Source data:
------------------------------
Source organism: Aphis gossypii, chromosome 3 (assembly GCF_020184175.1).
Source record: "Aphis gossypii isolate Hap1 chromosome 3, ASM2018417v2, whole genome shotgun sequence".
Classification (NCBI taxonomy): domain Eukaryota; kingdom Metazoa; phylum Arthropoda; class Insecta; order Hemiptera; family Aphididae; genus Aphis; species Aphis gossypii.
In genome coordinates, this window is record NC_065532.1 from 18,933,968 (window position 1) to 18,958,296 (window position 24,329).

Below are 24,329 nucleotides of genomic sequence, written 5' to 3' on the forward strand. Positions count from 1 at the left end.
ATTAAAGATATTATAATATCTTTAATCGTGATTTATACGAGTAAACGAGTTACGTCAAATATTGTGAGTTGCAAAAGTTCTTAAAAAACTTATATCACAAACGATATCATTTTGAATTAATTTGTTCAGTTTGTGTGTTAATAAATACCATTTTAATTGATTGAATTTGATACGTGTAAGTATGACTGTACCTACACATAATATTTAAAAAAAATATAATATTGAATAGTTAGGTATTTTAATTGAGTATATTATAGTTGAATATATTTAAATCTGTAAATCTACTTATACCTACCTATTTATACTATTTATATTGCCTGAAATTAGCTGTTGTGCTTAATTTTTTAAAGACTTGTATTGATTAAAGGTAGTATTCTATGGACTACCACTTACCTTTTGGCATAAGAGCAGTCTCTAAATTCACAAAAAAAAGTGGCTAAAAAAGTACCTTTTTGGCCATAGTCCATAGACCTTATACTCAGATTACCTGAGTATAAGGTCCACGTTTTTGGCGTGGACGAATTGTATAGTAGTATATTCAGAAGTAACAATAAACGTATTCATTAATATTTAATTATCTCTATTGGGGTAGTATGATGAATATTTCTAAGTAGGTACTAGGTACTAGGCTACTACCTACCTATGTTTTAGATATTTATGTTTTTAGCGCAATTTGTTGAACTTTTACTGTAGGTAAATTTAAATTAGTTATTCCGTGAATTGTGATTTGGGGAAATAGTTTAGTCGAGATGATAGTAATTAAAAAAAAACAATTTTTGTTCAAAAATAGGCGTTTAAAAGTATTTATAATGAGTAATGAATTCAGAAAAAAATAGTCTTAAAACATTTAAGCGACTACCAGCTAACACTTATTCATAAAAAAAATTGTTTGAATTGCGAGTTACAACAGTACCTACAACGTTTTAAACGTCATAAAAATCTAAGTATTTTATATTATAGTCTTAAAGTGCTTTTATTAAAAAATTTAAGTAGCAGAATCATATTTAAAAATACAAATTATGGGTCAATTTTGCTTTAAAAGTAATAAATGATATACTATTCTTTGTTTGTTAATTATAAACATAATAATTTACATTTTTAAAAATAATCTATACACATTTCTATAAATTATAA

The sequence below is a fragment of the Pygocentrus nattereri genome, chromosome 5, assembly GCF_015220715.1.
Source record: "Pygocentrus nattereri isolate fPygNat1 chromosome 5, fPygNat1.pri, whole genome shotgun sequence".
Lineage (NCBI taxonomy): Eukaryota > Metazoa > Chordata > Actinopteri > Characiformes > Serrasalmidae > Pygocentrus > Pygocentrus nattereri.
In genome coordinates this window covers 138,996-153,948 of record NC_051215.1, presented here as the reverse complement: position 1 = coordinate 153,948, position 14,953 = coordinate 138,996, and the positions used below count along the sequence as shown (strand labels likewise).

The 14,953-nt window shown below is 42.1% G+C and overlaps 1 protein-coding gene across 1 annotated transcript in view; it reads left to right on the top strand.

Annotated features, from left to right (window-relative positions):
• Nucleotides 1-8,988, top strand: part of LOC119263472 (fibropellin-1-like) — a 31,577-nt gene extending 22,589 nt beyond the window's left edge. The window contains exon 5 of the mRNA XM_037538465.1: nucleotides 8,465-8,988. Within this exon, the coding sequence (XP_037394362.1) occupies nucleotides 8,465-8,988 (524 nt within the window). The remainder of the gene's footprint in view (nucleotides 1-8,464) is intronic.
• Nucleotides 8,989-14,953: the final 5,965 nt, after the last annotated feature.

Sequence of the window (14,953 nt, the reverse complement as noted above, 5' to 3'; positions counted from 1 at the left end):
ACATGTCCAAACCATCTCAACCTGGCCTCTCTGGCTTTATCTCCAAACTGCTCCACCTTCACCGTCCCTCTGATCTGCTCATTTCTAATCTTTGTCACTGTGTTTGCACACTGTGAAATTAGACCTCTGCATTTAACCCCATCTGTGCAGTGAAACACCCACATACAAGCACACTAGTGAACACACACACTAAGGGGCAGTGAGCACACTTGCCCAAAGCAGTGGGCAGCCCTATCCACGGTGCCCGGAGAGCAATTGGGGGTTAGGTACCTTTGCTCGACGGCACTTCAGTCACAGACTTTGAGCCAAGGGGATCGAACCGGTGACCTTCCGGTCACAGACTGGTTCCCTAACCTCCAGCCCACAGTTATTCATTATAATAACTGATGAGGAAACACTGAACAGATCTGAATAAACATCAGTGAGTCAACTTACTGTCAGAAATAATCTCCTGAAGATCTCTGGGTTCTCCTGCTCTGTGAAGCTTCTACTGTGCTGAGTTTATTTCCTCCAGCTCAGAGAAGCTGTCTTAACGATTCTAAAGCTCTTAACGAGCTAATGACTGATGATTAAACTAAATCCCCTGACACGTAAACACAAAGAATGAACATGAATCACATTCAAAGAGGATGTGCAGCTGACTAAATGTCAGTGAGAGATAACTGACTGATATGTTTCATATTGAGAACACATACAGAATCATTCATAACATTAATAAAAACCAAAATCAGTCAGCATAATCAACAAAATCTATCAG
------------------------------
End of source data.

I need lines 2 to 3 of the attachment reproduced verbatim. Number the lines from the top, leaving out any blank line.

Source record: "Aphis gossypii isolate Hap1 chromosome 3, ASM2018417v2, whole genome shotgun sequence".
Classification (NCBI taxonomy): domain Eukaryota; kingdom Metazoa; phylum Arthropoda; class Insecta; order Hemiptera; family Aphididae; genus Aphis; species Aphis gossypii.